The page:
Microsoft Office Tutorials and References
In Depth Information
Function Examples
All the following formulas are valid, and the first two have the same effect:
=DrawOne(A1:A100)
=DrawOne(A1:A100,False)
=DrawOne(A1:A100,True)
This function might be useful for choosing lottery numbers, picking a winner from a list of names,
and so on.
This function is available on the companion CD-ROM. The filename is draw.xlsm .
A function that returns a VBA array
VBA includes a useful function called Array . The Array function returns a variant that contains an
array (that is, multiple values). If you’re familiar with array formulas in Excel, you have a head start
on understanding VBA’s Array function. You enter an array formula into a cell by pressing
Ctrl+Shift+Enter. Excel inserts curly braces around the formula to indicate that it’s an array formula.
See Chapter 3 for more details on array formulas.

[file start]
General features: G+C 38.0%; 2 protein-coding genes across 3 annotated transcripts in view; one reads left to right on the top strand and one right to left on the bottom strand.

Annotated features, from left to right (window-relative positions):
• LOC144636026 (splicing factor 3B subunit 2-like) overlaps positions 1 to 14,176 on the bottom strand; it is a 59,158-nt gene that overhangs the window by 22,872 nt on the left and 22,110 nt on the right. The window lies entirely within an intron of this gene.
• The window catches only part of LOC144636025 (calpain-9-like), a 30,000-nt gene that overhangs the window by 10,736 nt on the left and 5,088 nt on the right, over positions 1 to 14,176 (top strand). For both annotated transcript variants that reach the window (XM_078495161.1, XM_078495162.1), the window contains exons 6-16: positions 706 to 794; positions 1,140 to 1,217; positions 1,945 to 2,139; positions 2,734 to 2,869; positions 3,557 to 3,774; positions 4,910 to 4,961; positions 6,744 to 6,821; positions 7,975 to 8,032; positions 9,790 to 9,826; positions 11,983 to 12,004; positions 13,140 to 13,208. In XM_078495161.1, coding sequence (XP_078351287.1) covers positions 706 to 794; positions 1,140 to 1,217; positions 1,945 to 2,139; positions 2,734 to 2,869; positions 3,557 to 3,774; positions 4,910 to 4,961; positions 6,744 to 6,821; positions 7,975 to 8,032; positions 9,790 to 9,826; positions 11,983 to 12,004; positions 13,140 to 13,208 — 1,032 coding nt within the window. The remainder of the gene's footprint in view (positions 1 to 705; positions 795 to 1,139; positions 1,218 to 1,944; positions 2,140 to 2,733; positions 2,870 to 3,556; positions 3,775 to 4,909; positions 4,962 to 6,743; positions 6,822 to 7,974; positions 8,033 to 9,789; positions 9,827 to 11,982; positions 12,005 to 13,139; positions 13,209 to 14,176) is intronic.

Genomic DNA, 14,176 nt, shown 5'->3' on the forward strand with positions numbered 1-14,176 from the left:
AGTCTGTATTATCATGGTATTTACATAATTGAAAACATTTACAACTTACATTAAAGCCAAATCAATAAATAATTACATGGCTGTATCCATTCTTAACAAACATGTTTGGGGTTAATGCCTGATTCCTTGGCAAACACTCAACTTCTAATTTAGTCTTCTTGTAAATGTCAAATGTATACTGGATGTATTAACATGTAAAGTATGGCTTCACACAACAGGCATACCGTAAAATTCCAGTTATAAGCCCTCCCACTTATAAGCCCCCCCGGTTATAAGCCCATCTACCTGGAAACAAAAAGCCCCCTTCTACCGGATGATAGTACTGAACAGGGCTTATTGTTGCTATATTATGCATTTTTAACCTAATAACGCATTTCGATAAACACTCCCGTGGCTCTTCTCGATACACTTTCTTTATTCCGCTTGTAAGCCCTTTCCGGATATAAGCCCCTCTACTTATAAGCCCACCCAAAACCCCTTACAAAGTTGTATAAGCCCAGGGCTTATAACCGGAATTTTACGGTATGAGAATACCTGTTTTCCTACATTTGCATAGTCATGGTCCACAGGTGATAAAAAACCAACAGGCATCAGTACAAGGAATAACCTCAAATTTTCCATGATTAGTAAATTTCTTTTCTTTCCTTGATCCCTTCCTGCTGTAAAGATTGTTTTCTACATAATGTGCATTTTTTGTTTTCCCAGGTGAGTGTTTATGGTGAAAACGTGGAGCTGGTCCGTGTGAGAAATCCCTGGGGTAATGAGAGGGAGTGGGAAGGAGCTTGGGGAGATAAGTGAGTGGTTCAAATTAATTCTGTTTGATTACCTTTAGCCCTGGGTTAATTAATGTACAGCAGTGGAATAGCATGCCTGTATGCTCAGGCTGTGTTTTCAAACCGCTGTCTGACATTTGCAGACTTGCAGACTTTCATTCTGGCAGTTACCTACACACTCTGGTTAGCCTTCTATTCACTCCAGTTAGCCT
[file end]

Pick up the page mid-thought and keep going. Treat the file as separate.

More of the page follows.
It’s important to understand that the array returned by the Array function isn’t the
same as a normal array that’s made up of elements of the Variant data type. In other
words, a variant array isn’t the same as an array of variants.
The MonthNames function, which follows, is a simple example that uses VBA’s Array function in
a custom function:
Function MonthNames()
MonthNames = Array(“Jan”, “Feb”, “Mar”, “Apr”,”May”, “Jun”, _
“Jul”, “Aug”, “Sep”, “Oct”, “Nov”, “Dec”)
End Function
The MonthNames function returns a horizontal array of month names. You can create a multicell
array formula that uses the MonthNames function. Here’s how to use it: Make sure that the
function code is present in a VBA module. Then in a worksheet, select multiple cells in a row (start by
selecting 12 cells). Then enter the formula that follows (without the braces) and press
Ctrl+Shift+Enter:
{=MonthNames()}
 
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